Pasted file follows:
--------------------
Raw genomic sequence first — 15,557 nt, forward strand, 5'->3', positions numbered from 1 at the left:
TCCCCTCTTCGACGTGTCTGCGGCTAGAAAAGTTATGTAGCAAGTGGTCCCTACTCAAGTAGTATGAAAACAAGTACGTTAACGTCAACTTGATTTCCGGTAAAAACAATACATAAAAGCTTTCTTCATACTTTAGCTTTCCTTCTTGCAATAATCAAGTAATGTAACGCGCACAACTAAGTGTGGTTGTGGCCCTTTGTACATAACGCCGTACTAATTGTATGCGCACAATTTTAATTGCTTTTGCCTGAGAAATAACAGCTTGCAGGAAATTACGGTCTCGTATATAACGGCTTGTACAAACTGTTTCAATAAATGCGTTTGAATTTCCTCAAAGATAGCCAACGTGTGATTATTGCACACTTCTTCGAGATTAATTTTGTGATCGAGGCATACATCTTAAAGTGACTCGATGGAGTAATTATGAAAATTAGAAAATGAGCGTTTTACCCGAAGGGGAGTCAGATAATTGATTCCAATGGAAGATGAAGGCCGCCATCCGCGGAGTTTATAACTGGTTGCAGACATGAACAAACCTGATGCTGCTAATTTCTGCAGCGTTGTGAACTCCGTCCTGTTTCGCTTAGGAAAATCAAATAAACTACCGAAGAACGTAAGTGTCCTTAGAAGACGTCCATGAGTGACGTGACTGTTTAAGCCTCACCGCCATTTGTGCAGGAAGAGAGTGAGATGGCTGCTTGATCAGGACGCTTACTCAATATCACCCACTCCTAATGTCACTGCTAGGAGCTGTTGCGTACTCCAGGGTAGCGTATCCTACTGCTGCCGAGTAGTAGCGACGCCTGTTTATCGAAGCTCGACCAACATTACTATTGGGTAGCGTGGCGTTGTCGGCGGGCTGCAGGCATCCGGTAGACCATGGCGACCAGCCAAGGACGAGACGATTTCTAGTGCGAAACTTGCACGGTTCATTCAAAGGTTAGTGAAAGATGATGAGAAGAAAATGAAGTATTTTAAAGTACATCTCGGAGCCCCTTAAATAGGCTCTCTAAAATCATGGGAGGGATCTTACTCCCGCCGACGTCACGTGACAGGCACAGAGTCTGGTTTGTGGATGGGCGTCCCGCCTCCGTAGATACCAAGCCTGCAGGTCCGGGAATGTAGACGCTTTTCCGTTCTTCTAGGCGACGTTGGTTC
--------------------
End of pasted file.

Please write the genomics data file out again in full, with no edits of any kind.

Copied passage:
Raw genomic sequence first — 15,557 nt, forward strand, 5'->3', positions numbered from 1 at the left:
TCCCCTCTTCGACGTGTCTGCGGCTAGAAAAGTTATGTAGCAAGTGGTCCCTACTCAAGTAGTATGAAAACAAGTACGTTAACGTCAACTTGATTTCCGGTAAAAACAATACATAAAAGCTTTCTTCATACTTTAGCTTTCCTTCTTGCAATAATCAAGTAATGTAACGCGCACAACTAAGTGTGGTTGTGGCCCTTTGTACATAACGCCGTACTAATTGTATGCGCACAATTTTAATTGCTTTTGCCTGAGAAATAACAGCTTGCAGGAAATTACGGTCTCGTATATAACGGCTTGTACAAACTGTTTCAATAAATGCGTTTGAATTTCCTCAAAGATAGCCAACGTGTGATTATTGCACACTTCTTCGAGATTAATTTTGTGATCGAGGCATACATCTTAAAGTGACTCGATGGAGTAATTATGAAAATTAGAAAATGAGCGTTTTACCCGAAGGGGAGTCAGATAATTGATTCCAATGGAAGATGAAGGCCGCCATCCGCGGAGTTTATAACTGGTTGCAGACATGAACAAACCTGATGCTGCTAATTTCTGCAGCGTTGTGAACTCCGTCCTGTTTCGCTTAGGAAAATCAAATAAACTACCGAAGAACGTAAGTGTCCTTAGAAGACGTCCATGAGTGACGTGACTGTTTAAGCCTCACCGCCATTTGTGCAGGAAGAGAGTGAGATGGCTGCTTGATCAGGACGCTTACTCAATATCACCCACTCCTAATGTCACTGCTAGGAGCTGTTGCGTACTCCAGGGTAGCGTATCCTACTGCTGCCGAGTAGTAGCGACGCCTGTTTATCGAAGCTCGACCAACATTACTATTGGGTAGCGTGGCGTTGTCGGCGGGCTGCAGGCATCCGGTAGACCATGGCGACCAGCCAAGGACGAGACGATTTCTAGTGCGAAACTTGCACGGTTCATTCAAAGGTTAGTGAAAGATGATGAGAAGAAAATGAAGTATTTTAAAGTACATCTCGGAGCCCCTTAAATAGGCTCTCTAAAATCATGGGAGGGATCTTACTCCCGCCGACGTCACGTGACAGGCACAGAGTCTGGTTTGTGGATGGGCGTCCCGCCTCCGTAGATACCAAGCCTGCAGGTCCGGGAATGTAGACGCTTTTCCGTTCTTCTAGGCGACGTTGGTTC